Home page

Global notice COVID-19 Important notice
Andy Warhol (1928-1987)
Property from the Collection of Liza Minnelli
Andy Warhol (1928-1987)

Judy Garland and Liza Minnelli

Details
Andy Warhol (1928-1987)
Judy Garland and Liza Minnelli
synthetic polymer and silkscreen inks on canvas
40 x 40 in. (101.6 x 101.6 cm.)
Painted in 1978.
Provenance
Gift of the artist to the present owner

Brought to you by

Jennifer Yum
Jennifer Yum

Lot Essay

There are few American show-business icons as beloved as Judy Garland, whose cult following has never faltered since her death in 1969. When he was first starting out as an artist, Andy Warhol even wrote her fan letters. Her daughter, Liza Minnelli, has inspired similar worship in fans belonging to both her mother’s generation and her own. In this unique family collage from Liza Minnelli’s own collection, Judy Garland and Liza Minnelli, 1979, a painting Warhol gave as a gift to Minnelli, Warhol creates a photo album of the mother-daughter stars.

Minnelli first met Warhol in 1977 through a mutual friend, Halston, and before long she, Halston, Warhol and Bianca Jagger were going to Studio 54 together on a regular basis. (Minnelli and Jagger once famously released white doves in the club.) When Warhol went to her 1978 birthday party at Halston’s home at the Olympic Tower, he groused that “The party wasn’t that great. It was missing people. Muhammaed Ali never showed up and Liz Taylor didn’t either. Still, it was a classic moment when the cake came out and Liza sang 'New York, New York’ ” (The Andy Warhol Diaries, edited by Pat Hackett, New York, 1989, pp. 116-117). Warhol’s 1979 book of photographs, Exposures, included a picture of Liza stepping out of the shower. (David Bourdon, Warhol, New York, 1995, p. 376).

Victor Bockris dubbed Minnelli one of Warhol’s “Princesses of the Night” (Victor Bockris, The Life and Death of Andy Warhol, New York, 1989, p. 318) and she graced the September, 1979, Interview magazine cover, which Andy himself handed out. In the interview, Warhol asked Liza her beauty secrets. “Oh, honey…moisturize!!!” she replied.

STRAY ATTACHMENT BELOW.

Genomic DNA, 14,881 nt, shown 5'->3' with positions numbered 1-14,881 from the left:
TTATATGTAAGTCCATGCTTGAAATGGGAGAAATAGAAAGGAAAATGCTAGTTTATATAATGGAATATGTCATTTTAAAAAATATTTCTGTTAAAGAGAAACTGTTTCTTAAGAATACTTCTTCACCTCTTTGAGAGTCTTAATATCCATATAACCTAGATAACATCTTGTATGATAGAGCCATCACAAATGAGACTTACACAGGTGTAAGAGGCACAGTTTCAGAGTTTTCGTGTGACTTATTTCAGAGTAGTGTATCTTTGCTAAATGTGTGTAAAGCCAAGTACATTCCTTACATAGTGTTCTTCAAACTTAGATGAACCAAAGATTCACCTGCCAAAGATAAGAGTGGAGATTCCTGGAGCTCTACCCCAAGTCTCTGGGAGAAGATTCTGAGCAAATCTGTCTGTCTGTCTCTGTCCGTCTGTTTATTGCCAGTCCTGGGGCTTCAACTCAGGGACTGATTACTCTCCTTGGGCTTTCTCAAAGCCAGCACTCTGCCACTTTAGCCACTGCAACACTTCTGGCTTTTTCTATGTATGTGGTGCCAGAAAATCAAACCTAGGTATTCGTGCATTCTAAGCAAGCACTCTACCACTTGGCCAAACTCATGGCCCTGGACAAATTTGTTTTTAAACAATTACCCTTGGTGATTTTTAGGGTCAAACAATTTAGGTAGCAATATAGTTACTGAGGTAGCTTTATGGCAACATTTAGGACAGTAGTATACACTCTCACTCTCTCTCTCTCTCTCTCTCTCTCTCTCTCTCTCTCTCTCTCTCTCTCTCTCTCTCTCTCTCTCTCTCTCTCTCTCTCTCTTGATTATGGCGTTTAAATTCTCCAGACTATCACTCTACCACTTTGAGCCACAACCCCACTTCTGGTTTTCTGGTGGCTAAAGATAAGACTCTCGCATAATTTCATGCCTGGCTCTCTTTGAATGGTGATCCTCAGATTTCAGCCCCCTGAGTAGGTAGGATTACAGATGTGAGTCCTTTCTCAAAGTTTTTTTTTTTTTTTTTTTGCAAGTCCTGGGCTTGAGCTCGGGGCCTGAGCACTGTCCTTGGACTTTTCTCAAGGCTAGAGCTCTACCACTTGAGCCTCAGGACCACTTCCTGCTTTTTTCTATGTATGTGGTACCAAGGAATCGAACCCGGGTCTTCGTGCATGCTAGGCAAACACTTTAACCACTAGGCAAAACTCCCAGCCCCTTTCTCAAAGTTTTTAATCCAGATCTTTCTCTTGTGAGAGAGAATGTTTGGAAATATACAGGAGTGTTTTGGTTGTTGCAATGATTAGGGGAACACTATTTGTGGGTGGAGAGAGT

Warhol had first depicted Liza in a number of 1977 Polaroid portraits—in one she is wearing a T-shirt emblazoned with “New York.” He also portrayed her in a striking screen print, Liza Minnelli, 1978, and in several paintings done a year later. In Liza Minnelli, 1979, a brightly tinted background sets off Minnelli’s scarlet lips. In 1986, he even did a sewn gelatin-silver photograph of the singer, taken from a 1978 image.

His diary entry for February 17, 1978, notes her coming to the Factory to pose. “Liza came by the office today to have her portrait done. She was a little nervous to begin with….but she was wearing the right makeup and all the pictures came out good” (A. Warhol, op. cit., p. 111). Minnelli remembered sitting for Warhol as “fun and very short. He would get what he wanted very quickly; he had an idea” (Elisa Lipsky-Karasz, “Liza Minnelli’s New York,” Harpers Bazaar, February 17, 2011).

In 1981, Andy had Thanksgiving dinner at Liza’s Upper East Side apartment where he had a chance to admire his Liza portraits displayed in the long foyer. “It looked really beautiful” (A. Warhol, op. cit., p. 417).

Many of them had been commissioned by Minnelli, who originally wanted Warhol to do one of her full-length; she eventually bought four. Halston considered Warhol’s Liza portraits “his best since the Marilyns.” (Bob Colacello, Holy Terror: Andy Warhol Close Up, New York, 1990, pp. 377,378). Colacello described Minnelli’s Upper East Side apartment in late 1986 as being “lined with Andy’s multiple portraits of her mother, her father and herself” (Ibid., p. 483).

Judy Garland never sat for Warhol, but he did in fact made several portraits of her. A 1978 painting shows her elegant, coiffed and adorned with jewels. His 1979 screen print is more casual, with Garland’s dark hair down. A later image, Blackglama (Judy Garland from the Ads Portfolio), 1985, done for the Ronald Feldman Gallery, captures the star as she was shown in the famous fur ads, with their slogan, “What becomes a legend most?”

Warhol met Garland personally at least once, in 1965, at a Factory party for “The Fifty Most Beautiful People,” describing it in his book POPism. “This is outrageous. Here’s Judy Garland sitting right across from me belting 'Somewhere Over the Rainbow,’ with a mouth full of spaghetti!” (P. Hackett, POPism, The Warhol 60s, New York, 1980, p. 105). But he was also totally starstruck, observing, “To meet a person like Judy whose real was so unreal was a thrilling thing. She could turn everything on and off in a second; she was the greatest actress you could imagine every minute of her life” (Ibid., p. 101). He also identified with her vulnerability, which he compared to Edie Sedgwick’s. “They had dramas going right around the clock and everybody loved to help them through it all. Their problems made them even more attractive” (Ibid., pp. 105,106). When Judy Garland died, he and Candy Darling waited in line to see her body lying in state at Frank Campbell’s Funeral Home (Ibid., p. 288).

With its turquoise, pink and yellow tints and its assemblage of head shots of Judy and Liza (including one of Judy, Liza and her father Vincente Minnelli) at different periods in their lives, Judy Garland and Liza Minnelli, 1979, has a warm and intimate feeling one doesn’t usually associate with Warhol, who epitomized detachment. Warhol has used a montage format rather than the formal grid he usually employs for multiples. And even though most if not all of the images are studio head shots, Warhol’s celebrity worship seems to have taken a backseat to his genuine affection for his glamorous subjects.

More from Post-War and Contemporary Art Day Sale Session II

View All
View All